Retail Frenzy

  • Amongst American Apparel’s demise and rumors that Boohoo are to buy Nasty Gal, The Limited announced that it would shutter its stores.
  • Brands and commentators are quick to blame eCommerce (Amazon in particular) for the industry’s malaise, yet this article – which addresses the ‘woes’ facing retailers – inadvertently identifies the salient issue, many of these players are overwhelmed about where to focus their efforts.
  • Patagonia will soon offer store credit in return for submitting old – but usable – unwanted items. The millennial appetite for sustainable clothing is not new, as Bloomberg reported and brands like Everlane and these were quick to recognize. (It dovetails with a wider demand for brand authenticity.)
  • Uniqlo will launch a line of modest wear, including the hijab, in Canada this February.
  • This article believes that the beauty industry is doing more than any other to drive social change. To underpin the point, Maybelline have picked two male influencers / makeup artists – Shayla Mitchell and Manny Gutierrez – to be their ambassadors. Moreover, Sephora’s inclusive #Neverstop campaign focuses on 5 women, one of whom is transgender.

Social Mobility

Ford is to expand its ride-sharing ’Chariot’ service to 8 new cities in 2017. It is designed to support areas that are poorly-served by existing bus or rail routes. Next, whilst Uber has resisted information-sharing with cities in the past they recently released ’Movements’, a tool that aggregates data and lets anyone access information about inner city travel trends. It is based on historical data and is anonymous, yet it is interesting to consider whether it is a retrospective breach of data privacy; instead, should the company start collecting data, from this point forward (that it intends to share), having issued a new privacy update?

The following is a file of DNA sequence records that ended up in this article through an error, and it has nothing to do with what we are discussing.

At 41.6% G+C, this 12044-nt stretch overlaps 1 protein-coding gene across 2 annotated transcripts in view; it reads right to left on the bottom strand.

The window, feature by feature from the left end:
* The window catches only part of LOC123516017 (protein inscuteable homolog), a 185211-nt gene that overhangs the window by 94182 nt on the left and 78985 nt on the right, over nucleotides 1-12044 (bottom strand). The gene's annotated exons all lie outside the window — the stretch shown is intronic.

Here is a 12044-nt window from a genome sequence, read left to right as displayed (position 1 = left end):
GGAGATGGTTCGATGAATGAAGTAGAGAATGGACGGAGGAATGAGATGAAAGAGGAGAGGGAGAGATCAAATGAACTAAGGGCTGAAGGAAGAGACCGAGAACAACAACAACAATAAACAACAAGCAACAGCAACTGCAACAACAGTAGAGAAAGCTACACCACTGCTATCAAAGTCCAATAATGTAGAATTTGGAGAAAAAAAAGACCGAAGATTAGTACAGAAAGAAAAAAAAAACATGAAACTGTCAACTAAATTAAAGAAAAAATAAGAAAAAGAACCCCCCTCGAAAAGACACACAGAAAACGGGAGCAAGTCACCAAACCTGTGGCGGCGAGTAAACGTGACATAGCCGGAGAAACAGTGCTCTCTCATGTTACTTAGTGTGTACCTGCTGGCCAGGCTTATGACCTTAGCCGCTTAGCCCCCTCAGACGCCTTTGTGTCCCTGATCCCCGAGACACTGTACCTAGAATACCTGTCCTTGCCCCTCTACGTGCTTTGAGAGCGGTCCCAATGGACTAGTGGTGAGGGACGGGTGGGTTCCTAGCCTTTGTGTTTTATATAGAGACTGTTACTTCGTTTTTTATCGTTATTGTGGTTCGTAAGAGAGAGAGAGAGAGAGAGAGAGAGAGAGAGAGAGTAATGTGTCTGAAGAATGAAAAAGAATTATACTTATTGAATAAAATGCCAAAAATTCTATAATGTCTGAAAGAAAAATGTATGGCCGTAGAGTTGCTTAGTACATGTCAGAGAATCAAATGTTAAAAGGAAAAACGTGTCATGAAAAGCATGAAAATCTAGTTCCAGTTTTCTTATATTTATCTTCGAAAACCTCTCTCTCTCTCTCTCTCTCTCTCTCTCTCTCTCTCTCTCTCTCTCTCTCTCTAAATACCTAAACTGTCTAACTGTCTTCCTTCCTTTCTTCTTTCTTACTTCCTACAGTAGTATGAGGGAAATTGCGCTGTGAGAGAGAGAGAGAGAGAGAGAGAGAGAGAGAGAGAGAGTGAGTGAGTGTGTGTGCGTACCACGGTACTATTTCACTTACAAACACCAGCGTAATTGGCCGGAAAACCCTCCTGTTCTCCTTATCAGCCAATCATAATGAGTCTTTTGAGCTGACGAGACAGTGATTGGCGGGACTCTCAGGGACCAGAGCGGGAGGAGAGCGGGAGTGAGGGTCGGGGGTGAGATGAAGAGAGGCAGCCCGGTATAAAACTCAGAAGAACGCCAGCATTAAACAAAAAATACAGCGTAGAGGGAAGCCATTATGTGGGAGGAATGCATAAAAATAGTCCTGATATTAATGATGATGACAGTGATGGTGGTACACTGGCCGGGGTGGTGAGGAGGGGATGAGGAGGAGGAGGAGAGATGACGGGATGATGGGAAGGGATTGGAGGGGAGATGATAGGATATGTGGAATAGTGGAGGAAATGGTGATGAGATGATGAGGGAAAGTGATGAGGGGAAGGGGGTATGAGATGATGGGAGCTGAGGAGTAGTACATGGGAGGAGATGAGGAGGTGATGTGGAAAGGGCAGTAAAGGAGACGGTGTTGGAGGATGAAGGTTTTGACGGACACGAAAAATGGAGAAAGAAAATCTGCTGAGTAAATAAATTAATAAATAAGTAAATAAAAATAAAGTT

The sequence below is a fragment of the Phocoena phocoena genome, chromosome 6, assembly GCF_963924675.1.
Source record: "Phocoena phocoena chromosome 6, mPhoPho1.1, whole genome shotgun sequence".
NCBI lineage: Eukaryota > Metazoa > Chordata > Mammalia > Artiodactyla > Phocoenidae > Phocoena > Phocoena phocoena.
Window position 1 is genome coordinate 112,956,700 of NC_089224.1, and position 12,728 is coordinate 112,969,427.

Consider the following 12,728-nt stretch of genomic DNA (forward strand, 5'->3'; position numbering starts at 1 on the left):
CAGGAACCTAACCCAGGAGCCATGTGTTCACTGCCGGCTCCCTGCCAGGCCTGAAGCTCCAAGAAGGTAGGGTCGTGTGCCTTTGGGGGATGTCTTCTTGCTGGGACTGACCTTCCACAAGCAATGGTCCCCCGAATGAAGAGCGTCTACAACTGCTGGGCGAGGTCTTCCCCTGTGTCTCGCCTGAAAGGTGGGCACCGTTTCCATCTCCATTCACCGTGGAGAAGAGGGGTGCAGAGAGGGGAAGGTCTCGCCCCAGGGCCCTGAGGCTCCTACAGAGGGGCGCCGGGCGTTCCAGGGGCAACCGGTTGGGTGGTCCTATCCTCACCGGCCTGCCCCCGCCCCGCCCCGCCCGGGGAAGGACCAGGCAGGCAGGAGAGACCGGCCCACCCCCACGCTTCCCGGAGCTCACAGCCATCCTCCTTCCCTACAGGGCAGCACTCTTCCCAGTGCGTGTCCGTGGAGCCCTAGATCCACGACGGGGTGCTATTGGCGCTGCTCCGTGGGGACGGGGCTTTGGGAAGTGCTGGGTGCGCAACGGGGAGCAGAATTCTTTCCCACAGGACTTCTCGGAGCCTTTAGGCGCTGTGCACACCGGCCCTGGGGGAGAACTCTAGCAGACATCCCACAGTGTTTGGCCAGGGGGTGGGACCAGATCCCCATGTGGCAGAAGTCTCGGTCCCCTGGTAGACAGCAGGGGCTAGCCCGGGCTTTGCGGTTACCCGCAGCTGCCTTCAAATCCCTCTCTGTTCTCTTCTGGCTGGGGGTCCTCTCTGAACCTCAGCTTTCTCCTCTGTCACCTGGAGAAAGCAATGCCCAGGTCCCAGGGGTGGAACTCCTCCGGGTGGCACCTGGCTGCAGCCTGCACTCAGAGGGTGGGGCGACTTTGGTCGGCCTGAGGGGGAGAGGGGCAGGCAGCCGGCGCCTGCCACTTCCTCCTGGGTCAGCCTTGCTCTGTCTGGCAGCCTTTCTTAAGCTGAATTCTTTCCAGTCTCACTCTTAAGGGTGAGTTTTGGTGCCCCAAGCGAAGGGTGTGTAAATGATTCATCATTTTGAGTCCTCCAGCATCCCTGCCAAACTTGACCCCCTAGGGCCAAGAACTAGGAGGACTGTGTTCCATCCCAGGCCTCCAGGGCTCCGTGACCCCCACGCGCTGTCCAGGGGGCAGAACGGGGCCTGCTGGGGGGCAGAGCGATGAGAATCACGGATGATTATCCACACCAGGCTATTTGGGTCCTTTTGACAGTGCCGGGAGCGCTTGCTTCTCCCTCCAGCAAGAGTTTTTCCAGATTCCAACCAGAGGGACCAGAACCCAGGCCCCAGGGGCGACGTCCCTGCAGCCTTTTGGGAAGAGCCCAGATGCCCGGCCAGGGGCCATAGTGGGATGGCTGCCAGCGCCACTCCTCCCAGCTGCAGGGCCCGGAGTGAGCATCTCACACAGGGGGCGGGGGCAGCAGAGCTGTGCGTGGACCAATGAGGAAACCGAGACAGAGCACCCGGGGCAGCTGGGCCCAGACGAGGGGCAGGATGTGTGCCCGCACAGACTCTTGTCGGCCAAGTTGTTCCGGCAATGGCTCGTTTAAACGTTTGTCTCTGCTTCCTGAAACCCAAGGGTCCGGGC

Others, like Waze, also compile stats – ostensibly to help people go about their lives – but could this signal a new version of privatization? It is not unimaginable that cities will struggle under the weight of data-compilation, town planning, and public service delivery: could they look to collaborate with companies, supplying the demand (people) but passing fulfillment to a partner like Google or Ford who can change routes based on customer demand – that their stats reveal – unlike rigid railroads).

Small But Important

  • This Nielsen report gives a number of fascinating trends, not least that Generation X spends more time on social media than any other.
  • L’Oreal have launched a connected brush that assesses your hair as you maintain it (such as brushing too hard). Interestingly, it features in this article about the worst connected devices at CES!
  • On a related note, JWT explore the role of phones in ’selfie healthcare’, where facial recognition identifies symptoms. (See here for a real life version a few years back.)